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Neural Plasticity
Volume 2017 (2017), Article ID 6303512, 7 pages
Research Article

Localizing Age-Related Changes in Brain Structure Using Voxel-Based Morphometry

1College of Psychology and Sociology, Shenzhen University, Shenzhen 518060, China
2Neuroimaging Laboratory, School of Biomedical Engineering, Shenzhen University Health Science Center, Shenzhen 518060, China
3Center for Language and Brain, Shenzhen Institute of Neuroscience, Shenzhen 518057, China
4Shenzhen University Health Science Center, Shenzhen, China

Correspondence should be addressed to Jian Zhang and Li Hai Tan

Received 4 March 2016; Revised 12 August 2016; Accepted 15 September 2016; Published 17 January 2017

Academic Editor: Stuart C. Mangel

Copyright © 2017 Shu Hua Mu et al. This is an open access article distributed under the Creative Commons Attribution License, which permits unrestricted use, distribution, and reproduction in any medium, provided the original work is properly cited.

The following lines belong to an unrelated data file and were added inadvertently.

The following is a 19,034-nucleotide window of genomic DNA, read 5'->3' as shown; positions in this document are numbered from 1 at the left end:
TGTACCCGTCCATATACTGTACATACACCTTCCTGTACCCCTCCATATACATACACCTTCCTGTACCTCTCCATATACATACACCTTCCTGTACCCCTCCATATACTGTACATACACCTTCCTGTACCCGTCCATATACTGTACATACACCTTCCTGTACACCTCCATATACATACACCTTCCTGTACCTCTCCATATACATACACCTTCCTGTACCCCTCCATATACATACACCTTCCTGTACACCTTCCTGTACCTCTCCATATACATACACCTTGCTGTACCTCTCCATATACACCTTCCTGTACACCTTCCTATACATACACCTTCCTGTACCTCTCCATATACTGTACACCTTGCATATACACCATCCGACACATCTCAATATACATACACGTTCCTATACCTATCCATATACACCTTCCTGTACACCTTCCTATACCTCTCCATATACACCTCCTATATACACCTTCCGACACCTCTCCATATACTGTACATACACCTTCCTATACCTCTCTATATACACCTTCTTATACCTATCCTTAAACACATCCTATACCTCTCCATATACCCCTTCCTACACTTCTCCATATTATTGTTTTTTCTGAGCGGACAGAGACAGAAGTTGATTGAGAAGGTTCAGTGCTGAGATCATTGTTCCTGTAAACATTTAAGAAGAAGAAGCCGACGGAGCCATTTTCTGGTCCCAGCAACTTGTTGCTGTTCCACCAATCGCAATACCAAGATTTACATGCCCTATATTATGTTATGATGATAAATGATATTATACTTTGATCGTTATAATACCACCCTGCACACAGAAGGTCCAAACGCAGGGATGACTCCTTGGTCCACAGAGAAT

Aim. We report the dynamic anatomical sequence of human cortical gray matter development from late childhood to young adults using VBM and ROI-based methods. Method. The structural MRI of 91 normal individuals ranging in age from 6 to 26 years was obtained and the GMV for each region was measured. Results. Our results showed that the earliest loss of GMV occurred in left olfactory, right precuneus, caudate, left putamen, pallidum, and left middle temporal gyrus. In addition, the trajectory of maturational and aging showed a linear decline in GMV on both cortical lobes and subcortical regions. The most loss of gray matter was observed in the parietal lobe and basal ganglia, whereas the less loss occurred in the temporal lobe and hippocampus, especially in the left middle temporal pole, which showed no decline until 26 years old. Moreover, the volumes of GM, WM, and CSF were also assessed for linear age effects, showing a significant linear decline in GM with age and a significant linear increase in both WM and CSF with age. Interpretation. Overall, our findings lend support to previous findings of the normal brain development of regional cortex, and they may help in understanding of neurodevelopmental disorders.